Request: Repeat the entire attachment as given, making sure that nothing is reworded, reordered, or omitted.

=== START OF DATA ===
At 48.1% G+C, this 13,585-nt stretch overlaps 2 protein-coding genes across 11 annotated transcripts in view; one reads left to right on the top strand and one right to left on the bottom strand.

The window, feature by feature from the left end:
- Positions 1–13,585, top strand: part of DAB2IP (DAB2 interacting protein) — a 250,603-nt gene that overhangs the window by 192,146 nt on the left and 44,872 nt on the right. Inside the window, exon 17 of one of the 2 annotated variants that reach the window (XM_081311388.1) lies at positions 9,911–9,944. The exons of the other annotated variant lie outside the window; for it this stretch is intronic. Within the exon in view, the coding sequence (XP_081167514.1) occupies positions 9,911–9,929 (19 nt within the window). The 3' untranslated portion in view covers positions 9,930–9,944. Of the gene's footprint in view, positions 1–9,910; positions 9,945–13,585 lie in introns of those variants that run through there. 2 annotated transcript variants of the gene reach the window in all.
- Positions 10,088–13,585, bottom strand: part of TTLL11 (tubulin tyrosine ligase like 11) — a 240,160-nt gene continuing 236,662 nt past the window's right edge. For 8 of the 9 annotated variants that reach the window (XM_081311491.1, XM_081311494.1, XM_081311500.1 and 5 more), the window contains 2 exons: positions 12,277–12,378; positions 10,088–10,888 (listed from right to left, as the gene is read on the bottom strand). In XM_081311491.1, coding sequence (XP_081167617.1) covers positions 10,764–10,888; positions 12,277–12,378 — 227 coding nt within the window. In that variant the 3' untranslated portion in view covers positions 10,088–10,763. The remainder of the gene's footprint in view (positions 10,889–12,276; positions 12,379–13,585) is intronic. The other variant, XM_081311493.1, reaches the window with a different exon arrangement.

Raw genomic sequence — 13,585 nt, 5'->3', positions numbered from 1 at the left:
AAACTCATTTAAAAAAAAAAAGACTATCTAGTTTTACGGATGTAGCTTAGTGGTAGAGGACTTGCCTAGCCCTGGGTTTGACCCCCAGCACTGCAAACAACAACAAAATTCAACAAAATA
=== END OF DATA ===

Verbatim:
At 48.1% G+C, this 13,585-nt stretch overlaps 2 protein-coding genes across 11 annotated transcripts in view; one reads left to right on the top strand and one right to left on the bottom strand.

The window, feature by feature from the left end:
- Positions 1–13,585, top strand: part of DAB2IP (DAB2 interacting protein) — a 250,603-nt gene that overhangs the window by 192,146 nt on the left and 44,872 nt on the right. Inside the window, exon 17 of one of the 2 annotated variants that reach the window (XM_081311388.1) lies at positions 9,911–9,944. The exons of the other annotated variant lie outside the window; for it this stretch is intronic. Within the exon in view, the coding sequence (XP_081167514.1) occupies positions 9,911–9,929 (19 nt within the window). The 3' untranslated portion in view covers positions 9,930–9,944. Of the gene's footprint in view, positions 1–9,910; positions 9,945–13,585 lie in introns of those variants that run through there. 2 annotated transcript variants of the gene reach the window in all.
- Positions 10,088–13,585, bottom strand: part of TTLL11 (tubulin tyrosine ligase like 11) — a 240,160-nt gene continuing 236,662 nt past the window's right edge. For 8 of the 9 annotated variants that reach the window (XM_081311491.1, XM_081311494.1, XM_081311500.1 and 5 more), the window contains 2 exons: positions 12,277–12,378; positions 10,088–10,888 (listed from right to left, as the gene is read on the bottom strand). In XM_081311491.1, coding sequence (XP_081167617.1) covers positions 10,764–10,888; positions 12,277–12,378 — 227 coding nt within the window. In that variant the 3' untranslated portion in view covers positions 10,088–10,763. The remainder of the gene's footprint in view (positions 10,889–12,276; positions 12,379–13,585) is intronic. The other variant, XM_081311493.1, reaches the window with a different exon arrangement.

Raw genomic sequence — 13,585 nt, 5'->3', positions numbered from 1 at the left:
AAACTCATTTAAAAAAAAAAAGACTATCTAGTTTTACGGATGTAGCTTAGTGGTAGAGGACTTGCCTAGCCCTGGGTTTGACCCCCAGCACTGCAAACAACAACAAAATTCAACAAAATA